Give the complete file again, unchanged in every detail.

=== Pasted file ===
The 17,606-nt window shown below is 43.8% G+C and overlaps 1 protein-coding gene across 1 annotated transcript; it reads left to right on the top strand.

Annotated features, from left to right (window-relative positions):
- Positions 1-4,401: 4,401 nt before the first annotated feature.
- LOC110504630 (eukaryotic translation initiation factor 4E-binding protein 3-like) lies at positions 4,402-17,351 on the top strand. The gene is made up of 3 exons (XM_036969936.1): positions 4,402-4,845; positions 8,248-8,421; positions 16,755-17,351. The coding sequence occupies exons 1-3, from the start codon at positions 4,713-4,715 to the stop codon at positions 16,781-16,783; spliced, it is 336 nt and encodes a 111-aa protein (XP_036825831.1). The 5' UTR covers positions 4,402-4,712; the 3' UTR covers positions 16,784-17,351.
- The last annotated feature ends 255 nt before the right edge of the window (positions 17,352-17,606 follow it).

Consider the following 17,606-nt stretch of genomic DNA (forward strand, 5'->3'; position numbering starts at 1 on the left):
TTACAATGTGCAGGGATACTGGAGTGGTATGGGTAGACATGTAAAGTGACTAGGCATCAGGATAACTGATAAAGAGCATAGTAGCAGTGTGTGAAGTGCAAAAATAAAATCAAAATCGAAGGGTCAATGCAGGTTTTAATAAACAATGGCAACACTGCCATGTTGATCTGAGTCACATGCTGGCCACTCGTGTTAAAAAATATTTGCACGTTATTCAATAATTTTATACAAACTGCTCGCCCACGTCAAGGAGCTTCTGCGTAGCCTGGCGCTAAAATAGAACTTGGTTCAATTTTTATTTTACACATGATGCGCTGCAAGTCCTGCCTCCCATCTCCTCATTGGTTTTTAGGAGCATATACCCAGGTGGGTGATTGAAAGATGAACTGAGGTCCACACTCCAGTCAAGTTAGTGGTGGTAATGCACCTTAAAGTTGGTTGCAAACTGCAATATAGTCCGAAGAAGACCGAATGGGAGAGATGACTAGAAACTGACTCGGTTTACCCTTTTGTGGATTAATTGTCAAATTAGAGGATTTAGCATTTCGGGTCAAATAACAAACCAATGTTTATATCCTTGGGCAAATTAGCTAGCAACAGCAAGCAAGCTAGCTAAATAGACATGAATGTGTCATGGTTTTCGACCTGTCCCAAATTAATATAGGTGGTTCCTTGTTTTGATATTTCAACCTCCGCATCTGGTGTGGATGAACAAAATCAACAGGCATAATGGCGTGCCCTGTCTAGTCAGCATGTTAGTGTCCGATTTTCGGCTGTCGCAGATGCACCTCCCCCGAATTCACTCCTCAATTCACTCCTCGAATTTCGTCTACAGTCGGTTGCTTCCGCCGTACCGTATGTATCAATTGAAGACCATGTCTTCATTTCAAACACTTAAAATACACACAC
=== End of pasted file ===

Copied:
The 17,606-nt window shown below is 43.8% G+C and overlaps 1 protein-coding gene across 1 annotated transcript; it reads left to right on the top strand.

Annotated features, from left to right (window-relative positions):
- Positions 1-4,401: 4,401 nt before the first annotated feature.
- LOC110504630 (eukaryotic translation initiation factor 4E-binding protein 3-like) lies at positions 4,402-17,351 on the top strand. The gene is made up of 3 exons (XM_036969936.1): positions 4,402-4,845; positions 8,248-8,421; positions 16,755-17,351. The coding sequence occupies exons 1-3, from the start codon at positions 4,713-4,715 to the stop codon at positions 16,781-16,783; spliced, it is 336 nt and encodes a 111-aa protein (XP_036825831.1). The 5' UTR covers positions 4,402-4,712; the 3' UTR covers positions 16,784-17,351.
- The last annotated feature ends 255 nt before the right edge of the window (positions 17,352-17,606 follow it).

Consider the following 17,606-nt stretch of genomic DNA (forward strand, 5'->3'; position numbering starts at 1 on the left):
TTACAATGTGCAGGGATACTGGAGTGGTATGGGTAGACATGTAAAGTGACTAGGCATCAGGATAACTGATAAAGAGCATAGTAGCAGTGTGTGAAGTGCAAAAATAAAATCAAAATCGAAGGGTCAATGCAGGTTTTAATAAACAATGGCAACACTGCCATGTTGATCTGAGTCACATGCTGGCCACTCGTGTTAAAAAATATTTGCACGTTATTCAATAATTTTATACAAACTGCTCGCCCACGTCAAGGAGCTTCTGCGTAGCCTGGCGCTAAAATAGAACTTGGTTCAATTTTTATTTTACACATGATGCGCTGCAAGTCCTGCCTCCCATCTCCTCATTGGTTTTTAGGAGCATATACCCAGGTGGGTGATTGAAAGATGAACTGAGGTCCACACTCCAGTCAAGTTAGTGGTGGTAATGCACCTTAAAGTTGGTTGCAAACTGCAATATAGTCCGAAGAAGACCGAATGGGAGAGATGACTAGAAACTGACTCGGTTTACCCTTTTGTGGATTAATTGTCAAATTAGAGGATTTAGCATTTCGGGTCAAATAACAAACCAATGTTTATATCCTTGGGCAAATTAGCTAGCAACAGCAAGCAAGCTAGCTAAATAGACATGAATGTGTCATGGTTTTCGACCTGTCCCAAATTAATATAGGTGGTTCCTTGTTTTGATATTTCAACCTCCGCATCTGGTGTGGATGAACAAAATCAACAGGCATAATGGCGTGCCCTGTCTAGTCAGCATGTTAGTGTCCGATTTTCGGCTGTCGCAGATGCACCTCCCCCGAATTCACTCCTCAATTCACTCCTCGAATTTCGTCTACAGTCGGTTGCTTCCGCCGTACCGTATGTATCAATTGAAGACCATGTCTTCATTTCAAACACTTAAAATACACACAC